The safety of a product is always a core element of any product design and development process, and it is an increasingly heavily regulated area.
Ensuring that any potential hazard associated with a product’s use – either through product failure or misuse – is therefore an essential part of a product designer’s role.
The process of ensuring product and technology safety for the intended end user is called Hazards Analysis. It covers not just the direct, every day and intended use of the product, but also any possible unusual or abnormal use.
Hazards Analysis is a systematic approach which product designers use to assess and evaluate potential hazards associated with possible product failure or misuse of that product in a variety of circumstances. It extends to all situations where unintended or unforeseen loading, pressure or fatigue may come about for environmental, manufacturing, age or stress-related reasons, or simply the tool is a way to expose potential design flaws at the early stages.
Importantly, the analysis extends to an assessment of the potential severity of any harm that could arise as a result of the potential failure or misuse.
Cambridge Design Technology, amongst others, uses two tools to ensure our designs are engineered safely and with inherent quality and reliability. These are:
- Failure Mode Effects Analysis – FMEA
- Misuse Mode Effects Analysis – MMEA
Failure Mode and Effects Analysis FMEA
FMEA is the analysis of a potential single point failure of any aspect of a design and then the assessment of the possible impact of that failure.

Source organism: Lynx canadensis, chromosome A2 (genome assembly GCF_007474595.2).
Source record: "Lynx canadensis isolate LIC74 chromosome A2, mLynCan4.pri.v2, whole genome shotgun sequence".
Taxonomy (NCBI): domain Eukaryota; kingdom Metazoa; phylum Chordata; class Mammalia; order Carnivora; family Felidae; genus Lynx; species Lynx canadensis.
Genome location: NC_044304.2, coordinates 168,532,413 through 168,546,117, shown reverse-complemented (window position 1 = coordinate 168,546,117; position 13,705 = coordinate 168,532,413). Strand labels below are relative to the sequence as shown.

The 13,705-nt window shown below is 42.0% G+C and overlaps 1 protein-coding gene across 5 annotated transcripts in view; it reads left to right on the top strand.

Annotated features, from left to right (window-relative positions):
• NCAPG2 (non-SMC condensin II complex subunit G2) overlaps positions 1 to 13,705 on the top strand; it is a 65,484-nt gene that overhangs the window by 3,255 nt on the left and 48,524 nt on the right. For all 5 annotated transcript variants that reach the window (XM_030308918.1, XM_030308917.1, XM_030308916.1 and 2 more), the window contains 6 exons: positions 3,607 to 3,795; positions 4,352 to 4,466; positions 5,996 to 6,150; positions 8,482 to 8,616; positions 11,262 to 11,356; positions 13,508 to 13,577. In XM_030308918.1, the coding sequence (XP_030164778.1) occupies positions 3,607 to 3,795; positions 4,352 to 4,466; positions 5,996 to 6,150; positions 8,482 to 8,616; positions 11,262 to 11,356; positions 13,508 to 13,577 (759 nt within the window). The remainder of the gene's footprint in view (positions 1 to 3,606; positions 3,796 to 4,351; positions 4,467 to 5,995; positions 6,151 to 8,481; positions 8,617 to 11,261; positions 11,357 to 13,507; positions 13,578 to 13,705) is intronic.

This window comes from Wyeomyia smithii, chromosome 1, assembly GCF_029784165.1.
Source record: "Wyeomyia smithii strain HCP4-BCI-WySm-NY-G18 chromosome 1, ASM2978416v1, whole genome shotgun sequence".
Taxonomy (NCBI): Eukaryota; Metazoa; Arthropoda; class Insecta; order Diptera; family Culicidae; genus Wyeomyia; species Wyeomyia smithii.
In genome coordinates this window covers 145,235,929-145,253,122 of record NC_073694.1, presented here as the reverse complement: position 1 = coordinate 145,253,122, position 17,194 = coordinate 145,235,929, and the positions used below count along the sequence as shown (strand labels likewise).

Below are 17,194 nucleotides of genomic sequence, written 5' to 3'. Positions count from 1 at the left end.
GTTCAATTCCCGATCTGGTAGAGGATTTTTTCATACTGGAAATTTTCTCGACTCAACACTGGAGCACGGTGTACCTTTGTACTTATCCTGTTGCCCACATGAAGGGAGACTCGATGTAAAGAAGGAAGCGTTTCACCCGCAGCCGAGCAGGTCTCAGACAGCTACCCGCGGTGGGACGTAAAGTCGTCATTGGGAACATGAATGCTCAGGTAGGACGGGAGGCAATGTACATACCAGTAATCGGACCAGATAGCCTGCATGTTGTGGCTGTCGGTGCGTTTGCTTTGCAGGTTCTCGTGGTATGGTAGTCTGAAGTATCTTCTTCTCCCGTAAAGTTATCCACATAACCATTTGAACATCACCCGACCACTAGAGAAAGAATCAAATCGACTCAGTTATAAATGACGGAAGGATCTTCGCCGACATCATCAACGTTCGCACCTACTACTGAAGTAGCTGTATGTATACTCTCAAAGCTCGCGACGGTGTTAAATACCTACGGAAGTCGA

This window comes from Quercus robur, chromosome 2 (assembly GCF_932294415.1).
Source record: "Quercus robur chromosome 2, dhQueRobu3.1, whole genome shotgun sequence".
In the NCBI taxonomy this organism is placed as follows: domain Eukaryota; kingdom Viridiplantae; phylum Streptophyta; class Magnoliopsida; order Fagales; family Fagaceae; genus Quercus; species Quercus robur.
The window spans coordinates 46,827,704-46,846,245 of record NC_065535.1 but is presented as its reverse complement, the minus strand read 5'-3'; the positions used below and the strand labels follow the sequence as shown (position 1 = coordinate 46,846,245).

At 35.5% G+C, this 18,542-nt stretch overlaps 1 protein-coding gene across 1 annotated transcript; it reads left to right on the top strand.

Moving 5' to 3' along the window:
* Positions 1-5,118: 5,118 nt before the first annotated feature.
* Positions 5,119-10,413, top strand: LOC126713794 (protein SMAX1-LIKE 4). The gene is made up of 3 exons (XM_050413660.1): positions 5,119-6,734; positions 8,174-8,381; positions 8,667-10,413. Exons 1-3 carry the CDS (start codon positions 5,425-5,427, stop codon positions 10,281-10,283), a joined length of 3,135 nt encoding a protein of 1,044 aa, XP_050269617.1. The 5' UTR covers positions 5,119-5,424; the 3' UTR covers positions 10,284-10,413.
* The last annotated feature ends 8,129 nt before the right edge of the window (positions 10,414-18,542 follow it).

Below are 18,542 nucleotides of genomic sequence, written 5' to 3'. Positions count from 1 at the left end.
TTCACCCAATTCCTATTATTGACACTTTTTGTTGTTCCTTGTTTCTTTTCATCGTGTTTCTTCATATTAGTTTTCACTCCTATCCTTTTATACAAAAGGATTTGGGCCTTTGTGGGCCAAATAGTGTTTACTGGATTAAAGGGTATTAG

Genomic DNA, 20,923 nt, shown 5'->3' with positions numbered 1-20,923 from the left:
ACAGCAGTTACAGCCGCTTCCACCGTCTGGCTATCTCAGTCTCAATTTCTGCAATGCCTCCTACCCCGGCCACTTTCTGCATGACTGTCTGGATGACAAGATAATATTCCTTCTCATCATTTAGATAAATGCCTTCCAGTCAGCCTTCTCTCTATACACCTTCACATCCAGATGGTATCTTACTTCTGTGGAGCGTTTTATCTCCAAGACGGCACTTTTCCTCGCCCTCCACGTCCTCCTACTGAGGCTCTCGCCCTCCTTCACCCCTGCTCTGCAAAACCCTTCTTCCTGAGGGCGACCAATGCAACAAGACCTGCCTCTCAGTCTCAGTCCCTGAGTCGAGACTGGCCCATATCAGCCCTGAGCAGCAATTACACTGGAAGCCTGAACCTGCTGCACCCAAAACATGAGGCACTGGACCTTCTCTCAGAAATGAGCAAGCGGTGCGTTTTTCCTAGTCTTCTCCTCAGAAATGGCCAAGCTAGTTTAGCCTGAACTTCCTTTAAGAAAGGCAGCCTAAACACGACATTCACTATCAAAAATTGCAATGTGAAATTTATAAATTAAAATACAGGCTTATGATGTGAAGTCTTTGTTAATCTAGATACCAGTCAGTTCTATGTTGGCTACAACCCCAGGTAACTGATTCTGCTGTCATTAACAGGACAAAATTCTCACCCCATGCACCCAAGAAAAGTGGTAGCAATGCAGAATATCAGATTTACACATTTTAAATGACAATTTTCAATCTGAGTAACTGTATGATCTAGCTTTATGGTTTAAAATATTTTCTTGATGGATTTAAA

A “failure” is defined as the loss of a function under a stated condition, in other words the possibility of a product or any of its components ceasing to work properly.
Assessing Risk using Severity & Probability
Product failure is assessed by designating a “risk priority”.
This risk is determined through a matrix of the severity of the failure and probability of the failure occurring.
Severity, in the context of a medical device, can range from ‘major’ to ‘negligible’ as follows:
- Major – May result in death or serious injury
- Moderate – May result in an injury requiring medical intervention
- Minor – May result in a non-serious injury that does not require medical intervention
- Negligible – There is no risk of injury
Probability may be assessed as follows:
- Frequent – Likely to occur frequently
- Probable – Will occur several times in the product life cycle
- Occasional – Likely to occur sometime in the lifetime of the product
- Remote – Unlikely to occur but possible to happen in the lifetime of the product
- Improbable – Unlikely to occur during the product life cycle
From the matrix of severity and probability the risk can be ascertained and would be generally classified as one of the following:
- As low as reasonably practical (ALARP)
For development teams, the requirement is then to ensure that that any unacceptable risks are addressed via development, engineering, testing and scrutiny.
Any acceptable risks are mitigated by means of rational assessment of probability and severity. Changes in design or prevention through other means and detection mechanisms are implemented to ensure the product can be used safely.
In most cases, ALARP scenarios are deemed satisfactory, but it is important to note that an ALARP classification does not mean that a product failure will not occur. It does however mean that if failure does occur, no-one will be injured. While the chances of failure are slim, the possibility is nevertheless still present.
The coffee cup example
A simple example is that of a coffee cup.
This single point of failure is the handle, which may fracture and break away from the cup. The severity of the failure in this instance could be major. Boiling hot liquid could spill on to a user or someone near to the user, and could result in serious burns to at least one person.